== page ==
Tequila Town

A loud bang is followed by a muffled groan. I swing my legs off the bed and listen intently, silence. The person in the next room is either now dead or in a complete daze. Showered and dressed, I grab my guidebook and skip down to reception where Lula welcomes me with a radiant smile. Lula is in her sunset years and has worked at this popular hotel in Guadalajara for over three decades. "I have never taken a day off!" she proudly beams. I'm convinced Lula is the most chilled out human being in the whole of Mexico, even the world. She goes at her own pace and meditates every morning at sunrise. I mention the loud bang from the room next door, but Lula laughs and casually waves her hand in the air as if you say "don't worry about it." She asks what my plans are for today and I sing 'Tequila town!' She nods, that’s her response, a slow nod of acceptance.

I leap aboard a bus and greet the cheerful driver, who has a bruised eye. Crunching the gears, we roar out of Guadalajara and eventually the chaos of the urban jungle is replaced with blue agave plantations that kiss the horizon and cling to the slopes of Volcán de Tequila. Here is where it all began. This actual volcano and the surrounding soil gives the blue agave its full intake of volcanic minerals, and the sweet smell of the nectar is strong and smells almost stale. Two hundred years ago, the Toltec Indians first made candy from the agave sugars and this gave the Spanish the brilliant idea of turning it into alcohol.

The bus arrives in Santiago de Tequila, a town in the state of Jalisco and roughly 60km from the city of Guadalajara. Named “Pueblo Mágico" (Magical Town) by the Mexican federal government, Tequila is a World Heritage Site and was founded in 1530 by Franciscan monks. I arrive at the Jose Cuervo's La Rojena distillery housed in a beautiful restored building, with curved arches and a statue of a Raven at the entrance. Knocking back a shot of Platino, the peppery liquid hits the back of my throat and powers me through to the tequila-making process. The production of tequila is divided into seven steps: harvesting, cooking, extraction, fermentation, distillation, ageing and bottling. First, the raw material is steamed for 36 hours, so the nutrients can crystallize into sugars and then a mechanical crusher separates the fibre from the juices. It is then fermented for seven to twelve days in stainless steel tanks and distilled and purified until the sugars are transformed into alcohol. Afterwards, the tequila is stored in white oak barrels and the amount of time it ages will determine the tequila’s characteristics, type, odour and taste. The longer the tequila ages the more colour and tannins the final product will have. My guide explains the differences between the various types of tequila, from Cuervo Black sitting in charred barrels to Especial Silver where the barrel process is skipped for a crisper taste.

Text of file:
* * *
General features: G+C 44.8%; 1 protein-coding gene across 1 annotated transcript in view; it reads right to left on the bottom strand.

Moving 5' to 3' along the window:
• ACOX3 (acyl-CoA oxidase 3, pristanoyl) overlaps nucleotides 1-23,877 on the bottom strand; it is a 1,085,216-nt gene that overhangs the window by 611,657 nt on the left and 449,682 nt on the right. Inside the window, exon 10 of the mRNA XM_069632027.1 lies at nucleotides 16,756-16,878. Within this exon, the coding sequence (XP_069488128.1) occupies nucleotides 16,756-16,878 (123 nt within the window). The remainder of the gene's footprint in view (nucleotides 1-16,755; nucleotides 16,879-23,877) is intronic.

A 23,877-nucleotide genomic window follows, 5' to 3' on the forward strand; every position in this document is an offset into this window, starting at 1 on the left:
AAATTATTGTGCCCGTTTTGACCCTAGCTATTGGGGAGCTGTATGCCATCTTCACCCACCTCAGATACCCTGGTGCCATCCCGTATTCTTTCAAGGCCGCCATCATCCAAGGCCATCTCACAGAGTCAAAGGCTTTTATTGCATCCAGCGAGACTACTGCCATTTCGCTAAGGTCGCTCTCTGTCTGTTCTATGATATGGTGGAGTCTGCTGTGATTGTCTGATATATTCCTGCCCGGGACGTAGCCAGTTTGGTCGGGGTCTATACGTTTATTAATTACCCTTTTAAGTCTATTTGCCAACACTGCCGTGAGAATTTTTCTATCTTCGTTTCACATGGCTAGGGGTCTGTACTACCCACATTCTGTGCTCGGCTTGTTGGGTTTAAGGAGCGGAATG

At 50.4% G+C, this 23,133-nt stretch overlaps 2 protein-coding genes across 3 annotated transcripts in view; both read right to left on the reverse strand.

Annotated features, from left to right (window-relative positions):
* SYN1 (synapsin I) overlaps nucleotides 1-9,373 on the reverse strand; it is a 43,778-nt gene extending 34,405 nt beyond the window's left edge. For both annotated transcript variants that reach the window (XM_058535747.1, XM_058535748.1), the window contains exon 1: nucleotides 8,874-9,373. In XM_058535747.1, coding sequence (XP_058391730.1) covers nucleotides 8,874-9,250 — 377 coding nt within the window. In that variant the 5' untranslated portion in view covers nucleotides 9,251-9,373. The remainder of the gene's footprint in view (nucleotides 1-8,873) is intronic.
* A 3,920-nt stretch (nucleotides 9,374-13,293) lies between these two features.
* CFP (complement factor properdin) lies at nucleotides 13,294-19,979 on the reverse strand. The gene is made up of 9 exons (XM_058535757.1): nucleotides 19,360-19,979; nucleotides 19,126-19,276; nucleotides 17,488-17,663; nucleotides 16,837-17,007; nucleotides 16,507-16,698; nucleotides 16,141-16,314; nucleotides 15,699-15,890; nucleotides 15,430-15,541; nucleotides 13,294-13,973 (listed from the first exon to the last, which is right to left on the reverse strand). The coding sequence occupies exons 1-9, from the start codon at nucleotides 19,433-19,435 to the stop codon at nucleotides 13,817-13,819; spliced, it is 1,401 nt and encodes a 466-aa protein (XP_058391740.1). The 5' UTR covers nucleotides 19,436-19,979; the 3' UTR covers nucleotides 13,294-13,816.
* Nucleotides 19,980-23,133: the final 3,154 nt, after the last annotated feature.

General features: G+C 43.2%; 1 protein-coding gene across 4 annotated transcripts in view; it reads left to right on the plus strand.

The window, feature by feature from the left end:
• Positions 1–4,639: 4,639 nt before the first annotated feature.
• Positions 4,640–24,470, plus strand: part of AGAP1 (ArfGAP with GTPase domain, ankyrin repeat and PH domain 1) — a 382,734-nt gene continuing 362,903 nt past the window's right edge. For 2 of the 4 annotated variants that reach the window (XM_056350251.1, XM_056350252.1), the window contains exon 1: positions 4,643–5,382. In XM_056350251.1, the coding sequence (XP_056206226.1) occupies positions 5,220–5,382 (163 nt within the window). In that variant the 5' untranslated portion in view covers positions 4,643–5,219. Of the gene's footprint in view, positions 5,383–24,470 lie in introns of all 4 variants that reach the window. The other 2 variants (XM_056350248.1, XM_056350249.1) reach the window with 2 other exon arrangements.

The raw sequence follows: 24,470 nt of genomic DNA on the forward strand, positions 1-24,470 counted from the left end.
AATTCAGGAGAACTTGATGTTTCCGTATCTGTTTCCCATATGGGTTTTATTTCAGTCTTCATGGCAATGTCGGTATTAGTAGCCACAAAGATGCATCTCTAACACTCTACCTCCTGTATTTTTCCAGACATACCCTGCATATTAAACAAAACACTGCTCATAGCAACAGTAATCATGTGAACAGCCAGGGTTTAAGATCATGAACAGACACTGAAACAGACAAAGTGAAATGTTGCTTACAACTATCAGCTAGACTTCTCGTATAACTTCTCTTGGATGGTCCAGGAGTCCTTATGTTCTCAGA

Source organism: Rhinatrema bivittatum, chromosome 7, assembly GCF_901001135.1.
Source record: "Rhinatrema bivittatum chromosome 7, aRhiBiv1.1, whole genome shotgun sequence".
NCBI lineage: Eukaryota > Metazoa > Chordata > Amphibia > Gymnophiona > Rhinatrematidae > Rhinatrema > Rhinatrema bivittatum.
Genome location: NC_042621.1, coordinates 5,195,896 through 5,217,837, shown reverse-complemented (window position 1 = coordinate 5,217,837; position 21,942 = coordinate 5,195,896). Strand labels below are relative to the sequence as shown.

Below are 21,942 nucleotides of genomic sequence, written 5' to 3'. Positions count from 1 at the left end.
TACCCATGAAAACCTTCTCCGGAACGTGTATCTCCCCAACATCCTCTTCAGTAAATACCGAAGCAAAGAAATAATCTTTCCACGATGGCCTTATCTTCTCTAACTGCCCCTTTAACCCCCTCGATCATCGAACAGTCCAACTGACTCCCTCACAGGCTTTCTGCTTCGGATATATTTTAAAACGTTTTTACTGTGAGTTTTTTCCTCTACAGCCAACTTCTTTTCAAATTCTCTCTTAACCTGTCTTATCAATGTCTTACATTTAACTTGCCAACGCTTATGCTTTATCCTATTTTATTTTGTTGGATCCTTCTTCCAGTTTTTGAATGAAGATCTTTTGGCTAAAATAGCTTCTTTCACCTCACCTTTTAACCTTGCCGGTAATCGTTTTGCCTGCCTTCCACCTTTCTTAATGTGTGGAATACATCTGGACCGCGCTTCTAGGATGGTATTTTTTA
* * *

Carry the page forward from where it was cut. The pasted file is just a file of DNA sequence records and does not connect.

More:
We arrive in the tasting room where Katerina shakes me up a margarita. Flicking on a sombrero, I jump onto a bar stool and watch her pour the Jose Cuervo Gold, Cointreau, and lime juice into a shaker. A couple of ice cubes and a good shake before she pours the liquid into a cocktail glass with salt around the rim. It tastes delicious. Katerina explains the harvesting process, in which the blue agave core or heart called ‘piña’ (Spanish for pineapple) is the raw material for making tequila. The skilled harvester or “Jimador” spends hours in the plantations removing the agave leaves with a sharp curved tool called a Coa. They trim the leaves that protect the piña and extract it from the ground. Only the heart of the blue agave plant is used to make tequila. Fifteen pounds of blue agave piñas are required to produce one litre of tequila, and over three hundred million agave plants are harvested in their plantations each year.

With a skip in my step, I return to the gift shop and buy a bottle of Platino on my way out and restrain myself from purchasing a Jose Cuervo t-shirt. Despite the rather Americanized feel, it has been an interesting experience learning about Jose Cuervo’s seven stages of making tequila. Until recently, I didn't even know there was a town called Tequila. So, the next time you are enjoying a shot of the hot stuff in some bar or sipping a margarita on the beach, be proud in the knowledge that you now know where and how Tequila is made.

More books by Chris Raven

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